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Community and Economic Development Entities, Community Development Projects, and Other Public Welfare Investments

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AGENCY:

Office of the Comptroller of the Currency, Treasury.

ACTION:

Final rule.

SUMMARY:

The Office of the Comptroller of the Currency (OCC) is adopting in final form and without change the interim final rule, issued on August 11, 2008, which implemented the statutory change to national banks' community development investment authority made in the Housing and Economic Recovery Act of 2008 (HERA). The OCC also is revising Appendix 1 to part 24, the CD-1 National Bank Community Development (Part 24) Investments Form, to make technical changes that are consistent with the HERA provision and the revised regulation. Section 2503 of the HERA revised the community development investment authority in section 24(Eleventh) to restore a national bank's authority to make investments designed primarily to promote the public welfare.

DATES:

Effective Date: April 7, 2009.

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FOR FURTHER INFORMATION CONTACT:

Stephen Van Meter, Assistant Director, Community and Consumer Law Division, (202) 874-5750; Michele Meyer, Assistant Director, Patrick T. Tierney, Senior Attorney, or Rebecca Smith, Attorney, Legislative and Regulatory Activities Division, (202) 874-5090, Office of the Comptroller of the Currency, 250 E Street, SW., Washington, DC 20219.

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SUPPLEMENTARY INFORMATION:

Background

Introduction

The Financial Services Regulatory Relief Act of 2006 (FSRRA) [1] made a number of changes to 12 U.S.C. 24(Eleventh), the statute that authorizes national banks' community development investments.[2] Prior to its amendment by the FSRRA, 12 U.S.C. 24(Eleventh) authorized a national bank “[t]o make investments designed primarily to promote the public welfare, including the welfare of low- and moderate-income communities or families (such as by providing housing, services, or jobs)” (the public welfare test). The FSRRA, among other things, narrowed the grant of authority in section 24(Eleventh) by providing that a national bank may “make investments directly or indirectly, each of which promotes the public welfare by benefiting primarily low- and moderate-income communities or families (such as by providing housing, services, or jobs).” [3] On April 24, 2008, the OCC issued a final rule that implemented the Start Printed Page 15658FSRRA's narrowing of the public welfare test.[4]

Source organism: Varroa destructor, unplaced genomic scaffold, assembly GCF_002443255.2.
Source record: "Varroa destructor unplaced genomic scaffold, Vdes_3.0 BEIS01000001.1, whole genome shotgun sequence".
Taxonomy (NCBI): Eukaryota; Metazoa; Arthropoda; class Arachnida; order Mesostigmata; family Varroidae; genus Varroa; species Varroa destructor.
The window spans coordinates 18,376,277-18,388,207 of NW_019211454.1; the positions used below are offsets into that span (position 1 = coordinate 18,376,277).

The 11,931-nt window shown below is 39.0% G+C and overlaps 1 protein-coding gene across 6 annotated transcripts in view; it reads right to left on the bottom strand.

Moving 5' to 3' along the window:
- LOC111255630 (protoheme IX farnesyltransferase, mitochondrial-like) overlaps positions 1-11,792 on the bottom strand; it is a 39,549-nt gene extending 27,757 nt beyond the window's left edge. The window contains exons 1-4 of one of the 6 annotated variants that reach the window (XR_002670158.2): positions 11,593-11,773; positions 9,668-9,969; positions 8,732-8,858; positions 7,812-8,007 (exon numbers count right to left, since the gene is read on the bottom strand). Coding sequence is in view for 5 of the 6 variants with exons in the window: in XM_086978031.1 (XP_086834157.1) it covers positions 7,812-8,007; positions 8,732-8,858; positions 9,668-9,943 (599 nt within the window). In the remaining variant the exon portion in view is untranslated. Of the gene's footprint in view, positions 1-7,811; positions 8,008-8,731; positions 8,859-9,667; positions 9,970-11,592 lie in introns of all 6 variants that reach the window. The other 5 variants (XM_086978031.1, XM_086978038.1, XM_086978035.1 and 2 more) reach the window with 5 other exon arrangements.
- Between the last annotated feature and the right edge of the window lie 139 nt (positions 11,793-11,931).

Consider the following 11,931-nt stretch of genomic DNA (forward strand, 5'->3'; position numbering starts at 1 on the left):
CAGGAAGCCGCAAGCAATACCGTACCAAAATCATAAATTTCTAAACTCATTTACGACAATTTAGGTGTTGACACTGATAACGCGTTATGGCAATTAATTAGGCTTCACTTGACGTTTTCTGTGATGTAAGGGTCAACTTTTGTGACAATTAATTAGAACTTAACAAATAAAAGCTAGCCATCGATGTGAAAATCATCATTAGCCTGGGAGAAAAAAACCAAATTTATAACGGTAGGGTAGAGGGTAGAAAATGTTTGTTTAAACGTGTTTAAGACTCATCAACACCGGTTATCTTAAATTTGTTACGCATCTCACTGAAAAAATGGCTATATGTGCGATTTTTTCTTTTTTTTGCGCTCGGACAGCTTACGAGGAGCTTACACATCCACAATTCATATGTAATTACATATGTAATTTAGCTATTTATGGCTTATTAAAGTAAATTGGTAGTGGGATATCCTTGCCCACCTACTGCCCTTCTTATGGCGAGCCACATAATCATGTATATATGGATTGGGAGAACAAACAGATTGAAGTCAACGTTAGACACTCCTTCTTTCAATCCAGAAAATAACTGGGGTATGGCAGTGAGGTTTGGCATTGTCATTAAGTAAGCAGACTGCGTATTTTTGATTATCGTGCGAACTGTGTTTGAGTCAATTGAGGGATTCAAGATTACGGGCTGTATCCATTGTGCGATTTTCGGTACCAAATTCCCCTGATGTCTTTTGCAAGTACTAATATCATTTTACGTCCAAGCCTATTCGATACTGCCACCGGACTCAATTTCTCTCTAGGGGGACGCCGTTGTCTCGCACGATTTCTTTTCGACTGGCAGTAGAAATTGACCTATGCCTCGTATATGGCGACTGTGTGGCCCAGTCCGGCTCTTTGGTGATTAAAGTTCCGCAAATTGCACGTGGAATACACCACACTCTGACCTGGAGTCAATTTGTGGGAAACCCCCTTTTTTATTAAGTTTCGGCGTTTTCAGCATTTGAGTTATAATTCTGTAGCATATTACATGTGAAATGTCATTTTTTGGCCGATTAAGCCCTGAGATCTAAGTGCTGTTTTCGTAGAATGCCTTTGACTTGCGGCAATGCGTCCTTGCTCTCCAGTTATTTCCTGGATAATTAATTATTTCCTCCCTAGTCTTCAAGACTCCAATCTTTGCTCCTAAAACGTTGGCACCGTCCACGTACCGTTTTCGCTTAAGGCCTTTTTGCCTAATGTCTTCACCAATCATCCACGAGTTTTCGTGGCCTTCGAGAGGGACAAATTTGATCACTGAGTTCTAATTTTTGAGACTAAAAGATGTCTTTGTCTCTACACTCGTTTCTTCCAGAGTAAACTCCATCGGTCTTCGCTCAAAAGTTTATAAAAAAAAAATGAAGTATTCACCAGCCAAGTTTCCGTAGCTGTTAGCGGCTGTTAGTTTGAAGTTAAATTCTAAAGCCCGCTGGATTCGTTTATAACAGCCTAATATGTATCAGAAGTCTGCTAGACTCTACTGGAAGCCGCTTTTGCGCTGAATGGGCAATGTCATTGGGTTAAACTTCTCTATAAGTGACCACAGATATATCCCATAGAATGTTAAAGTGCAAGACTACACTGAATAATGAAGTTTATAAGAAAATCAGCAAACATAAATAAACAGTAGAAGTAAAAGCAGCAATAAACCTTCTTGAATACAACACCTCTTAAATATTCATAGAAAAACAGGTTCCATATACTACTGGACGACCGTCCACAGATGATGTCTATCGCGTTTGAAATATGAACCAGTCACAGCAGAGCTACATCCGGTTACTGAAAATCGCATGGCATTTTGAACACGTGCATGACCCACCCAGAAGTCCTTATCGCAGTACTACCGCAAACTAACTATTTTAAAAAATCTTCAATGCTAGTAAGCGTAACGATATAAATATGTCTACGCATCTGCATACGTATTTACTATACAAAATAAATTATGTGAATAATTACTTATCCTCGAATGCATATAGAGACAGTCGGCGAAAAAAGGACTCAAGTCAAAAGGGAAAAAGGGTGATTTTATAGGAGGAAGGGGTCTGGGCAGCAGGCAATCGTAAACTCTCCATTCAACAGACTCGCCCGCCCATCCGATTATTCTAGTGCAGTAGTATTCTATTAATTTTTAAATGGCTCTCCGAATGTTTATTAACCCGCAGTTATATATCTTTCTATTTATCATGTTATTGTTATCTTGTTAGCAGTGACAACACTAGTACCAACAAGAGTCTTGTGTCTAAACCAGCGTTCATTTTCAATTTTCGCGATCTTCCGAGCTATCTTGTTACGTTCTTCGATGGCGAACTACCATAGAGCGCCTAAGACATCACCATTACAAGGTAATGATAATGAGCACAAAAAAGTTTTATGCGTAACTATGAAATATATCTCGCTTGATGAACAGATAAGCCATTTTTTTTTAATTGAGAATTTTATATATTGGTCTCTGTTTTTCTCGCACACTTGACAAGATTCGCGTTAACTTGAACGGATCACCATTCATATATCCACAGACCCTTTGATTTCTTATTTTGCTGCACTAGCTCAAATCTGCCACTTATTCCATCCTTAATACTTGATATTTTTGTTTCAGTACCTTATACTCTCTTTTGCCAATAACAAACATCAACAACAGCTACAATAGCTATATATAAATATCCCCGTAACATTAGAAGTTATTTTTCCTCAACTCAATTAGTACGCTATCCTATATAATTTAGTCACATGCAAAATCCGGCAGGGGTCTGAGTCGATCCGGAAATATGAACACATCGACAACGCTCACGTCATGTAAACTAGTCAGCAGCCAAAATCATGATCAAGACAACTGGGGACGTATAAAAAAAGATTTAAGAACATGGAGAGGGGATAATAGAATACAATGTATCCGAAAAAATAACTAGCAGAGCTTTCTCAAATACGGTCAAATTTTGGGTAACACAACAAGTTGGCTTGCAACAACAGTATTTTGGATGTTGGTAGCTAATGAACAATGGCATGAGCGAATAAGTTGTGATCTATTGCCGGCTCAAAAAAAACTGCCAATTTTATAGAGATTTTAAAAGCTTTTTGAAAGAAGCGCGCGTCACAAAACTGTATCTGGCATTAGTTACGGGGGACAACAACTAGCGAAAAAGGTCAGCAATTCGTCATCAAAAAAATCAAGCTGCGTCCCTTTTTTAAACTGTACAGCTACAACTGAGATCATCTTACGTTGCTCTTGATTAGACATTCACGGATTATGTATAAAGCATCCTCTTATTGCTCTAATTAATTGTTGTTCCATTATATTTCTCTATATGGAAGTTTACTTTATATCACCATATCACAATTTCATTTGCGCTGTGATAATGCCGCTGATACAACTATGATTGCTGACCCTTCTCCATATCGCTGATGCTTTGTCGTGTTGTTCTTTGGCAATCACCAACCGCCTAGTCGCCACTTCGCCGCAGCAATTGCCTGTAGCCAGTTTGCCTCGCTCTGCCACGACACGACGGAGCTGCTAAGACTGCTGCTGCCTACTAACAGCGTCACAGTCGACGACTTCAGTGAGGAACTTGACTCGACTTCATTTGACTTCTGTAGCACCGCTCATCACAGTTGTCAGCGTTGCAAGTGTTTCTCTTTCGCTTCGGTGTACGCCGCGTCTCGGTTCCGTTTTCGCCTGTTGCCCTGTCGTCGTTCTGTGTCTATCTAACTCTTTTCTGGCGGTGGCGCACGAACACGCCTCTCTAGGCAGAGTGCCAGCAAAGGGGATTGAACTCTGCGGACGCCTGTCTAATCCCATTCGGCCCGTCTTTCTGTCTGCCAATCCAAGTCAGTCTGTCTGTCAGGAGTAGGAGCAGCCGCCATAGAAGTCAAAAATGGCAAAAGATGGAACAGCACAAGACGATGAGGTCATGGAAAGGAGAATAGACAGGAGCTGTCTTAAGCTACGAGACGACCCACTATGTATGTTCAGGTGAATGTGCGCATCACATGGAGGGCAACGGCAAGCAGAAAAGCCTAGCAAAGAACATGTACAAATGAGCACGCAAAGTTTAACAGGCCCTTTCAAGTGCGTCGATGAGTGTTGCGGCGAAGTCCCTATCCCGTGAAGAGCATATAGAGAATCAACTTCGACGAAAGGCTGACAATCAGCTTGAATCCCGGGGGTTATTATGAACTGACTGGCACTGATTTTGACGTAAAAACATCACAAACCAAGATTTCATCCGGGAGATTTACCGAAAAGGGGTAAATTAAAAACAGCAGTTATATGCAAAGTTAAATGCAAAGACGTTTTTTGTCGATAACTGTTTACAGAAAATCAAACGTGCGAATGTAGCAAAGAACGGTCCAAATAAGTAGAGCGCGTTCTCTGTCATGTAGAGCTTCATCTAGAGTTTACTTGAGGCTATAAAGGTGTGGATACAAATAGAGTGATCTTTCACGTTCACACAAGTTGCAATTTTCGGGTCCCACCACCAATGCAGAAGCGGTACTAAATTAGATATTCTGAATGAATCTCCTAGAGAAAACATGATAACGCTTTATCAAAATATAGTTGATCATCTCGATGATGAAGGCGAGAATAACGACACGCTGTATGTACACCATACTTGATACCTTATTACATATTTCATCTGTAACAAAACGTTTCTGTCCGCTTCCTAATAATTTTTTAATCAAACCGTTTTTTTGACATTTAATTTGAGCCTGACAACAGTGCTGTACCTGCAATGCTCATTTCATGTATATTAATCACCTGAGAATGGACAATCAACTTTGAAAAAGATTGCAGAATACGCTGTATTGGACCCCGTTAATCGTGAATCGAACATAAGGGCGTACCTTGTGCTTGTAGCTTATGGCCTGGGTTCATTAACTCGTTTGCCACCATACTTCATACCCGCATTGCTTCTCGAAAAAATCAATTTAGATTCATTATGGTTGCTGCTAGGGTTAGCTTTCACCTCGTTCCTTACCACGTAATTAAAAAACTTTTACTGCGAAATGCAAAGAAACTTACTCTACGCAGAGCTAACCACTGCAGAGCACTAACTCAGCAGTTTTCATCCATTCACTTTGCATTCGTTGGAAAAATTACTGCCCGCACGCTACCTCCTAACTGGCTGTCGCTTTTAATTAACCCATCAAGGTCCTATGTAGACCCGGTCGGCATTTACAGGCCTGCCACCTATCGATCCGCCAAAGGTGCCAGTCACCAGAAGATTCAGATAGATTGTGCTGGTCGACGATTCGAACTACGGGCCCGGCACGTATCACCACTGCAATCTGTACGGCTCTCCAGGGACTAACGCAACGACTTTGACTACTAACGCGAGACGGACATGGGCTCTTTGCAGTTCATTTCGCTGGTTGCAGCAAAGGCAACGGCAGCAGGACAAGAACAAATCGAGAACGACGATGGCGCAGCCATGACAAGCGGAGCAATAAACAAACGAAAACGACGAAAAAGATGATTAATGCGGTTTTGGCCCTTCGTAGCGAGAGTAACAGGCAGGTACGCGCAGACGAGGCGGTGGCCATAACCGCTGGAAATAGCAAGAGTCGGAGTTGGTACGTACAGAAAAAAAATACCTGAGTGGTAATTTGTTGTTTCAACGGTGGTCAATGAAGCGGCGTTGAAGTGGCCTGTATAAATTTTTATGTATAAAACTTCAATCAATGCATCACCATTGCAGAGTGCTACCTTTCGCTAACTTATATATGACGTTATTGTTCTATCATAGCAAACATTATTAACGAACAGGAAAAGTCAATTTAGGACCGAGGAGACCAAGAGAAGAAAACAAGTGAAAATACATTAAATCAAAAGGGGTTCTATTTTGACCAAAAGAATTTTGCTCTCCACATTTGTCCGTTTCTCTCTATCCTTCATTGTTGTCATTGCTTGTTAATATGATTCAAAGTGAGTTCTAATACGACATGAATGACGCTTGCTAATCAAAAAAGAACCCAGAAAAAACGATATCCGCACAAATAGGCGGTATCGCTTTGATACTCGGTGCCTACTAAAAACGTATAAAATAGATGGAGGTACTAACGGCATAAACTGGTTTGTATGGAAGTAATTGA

On July 30, 2008, the President signed into law the HERA, which reinstated the pre-FSRRA public welfare test.[5] Specifically, section 2503 of the HERA revised section 24(Eleventh) to provide that a national bank may “* * * make investments directly or indirectly, each of which is designed primarily to promote the public welfare, including the welfare of low- and moderate-income communities or families (such as by providing housing, services, or jobs).” [6]

On August 11, 2008, the OCC issued an interim final rule to implement section 2503 of the HERA.[7] Under section 2503 of the HERA and the revisions made by the interim final rule, national banks and their subsidiaries are able to make a broader range of investments that will strengthen and stabilize communities, including communities affected by rising foreclosures. The OCC is now adopting the interim final rule in final form without change.

Description of the Interim Final Rule

The interim final rule made the following revisions to part 24 in order to implement the HERA's changes to the public welfare test.

Definition of “Community and Economic Development Entity” (CEDE) (§ 24.2(c))

The interim final rule amended the definition of a CEDE in § 24.2(c) to implement the HERA change to the public welfare test. Thus, paragraph (c) of the interim final rule defined a CEDE as “an entity that makes investments or conducts activities that primarily benefit low- and moderate-income individuals, low- and moderate-income areas, or other areas targeted by a governmental entity for redevelopment, or would receive consideration as qualified investments under 12 CFR 25.23.”